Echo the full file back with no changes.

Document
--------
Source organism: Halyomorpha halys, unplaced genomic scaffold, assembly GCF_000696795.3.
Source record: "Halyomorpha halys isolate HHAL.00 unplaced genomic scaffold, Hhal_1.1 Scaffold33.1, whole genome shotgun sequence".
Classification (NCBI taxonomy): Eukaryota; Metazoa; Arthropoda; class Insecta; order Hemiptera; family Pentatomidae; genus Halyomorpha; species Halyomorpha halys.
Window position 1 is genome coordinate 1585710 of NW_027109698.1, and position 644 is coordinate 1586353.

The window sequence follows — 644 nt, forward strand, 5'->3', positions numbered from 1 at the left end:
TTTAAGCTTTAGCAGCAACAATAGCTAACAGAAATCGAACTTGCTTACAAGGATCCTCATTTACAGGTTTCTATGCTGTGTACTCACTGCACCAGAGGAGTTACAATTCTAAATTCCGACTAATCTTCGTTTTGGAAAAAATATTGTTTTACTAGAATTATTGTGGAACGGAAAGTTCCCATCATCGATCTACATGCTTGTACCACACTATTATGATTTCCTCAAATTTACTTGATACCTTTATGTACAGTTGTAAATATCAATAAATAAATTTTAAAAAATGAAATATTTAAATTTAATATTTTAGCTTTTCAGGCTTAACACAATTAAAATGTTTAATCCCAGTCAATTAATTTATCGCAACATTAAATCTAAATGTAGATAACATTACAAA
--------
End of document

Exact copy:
Source organism: Halyomorpha halys, unplaced genomic scaffold, assembly GCF_000696795.3.
Source record: "Halyomorpha halys isolate HHAL.00 unplaced genomic scaffold, Hhal_1.1 Scaffold33.1, whole genome shotgun sequence".
Classification (NCBI taxonomy): Eukaryota; Metazoa; Arthropoda; class Insecta; order Hemiptera; family Pentatomidae; genus Halyomorpha; species Halyomorpha halys.
Window position 1 is genome coordinate 1585710 of NW_027109698.1, and position 644 is coordinate 1586353.

The window sequence follows — 644 nt, forward strand, 5'->3', positions numbered from 1 at the left end:
TTTAAGCTTTAGCAGCAACAATAGCTAACAGAAATCGAACTTGCTTACAAGGATCCTCATTTACAGGTTTCTATGCTGTGTACTCACTGCACCAGAGGAGTTACAATTCTAAATTCCGACTAATCTTCGTTTTGGAAAAAATATTGTTTTACTAGAATTATTGTGGAACGGAAAGTTCCCATCATCGATCTACATGCTTGTACCACACTATTATGATTTCCTCAAATTTACTTGATACCTTTATGTACAGTTGTAAATATCAATAAATAAATTTTAAAAAATGAAATATTTAAATTTAATATTTTAGCTTTTCAGGCTTAACACAATTAAAATGTTTAATCCCAGTCAATTAATTTATCGCAACATTAAATCTAAATGTAGATAACATTACAAA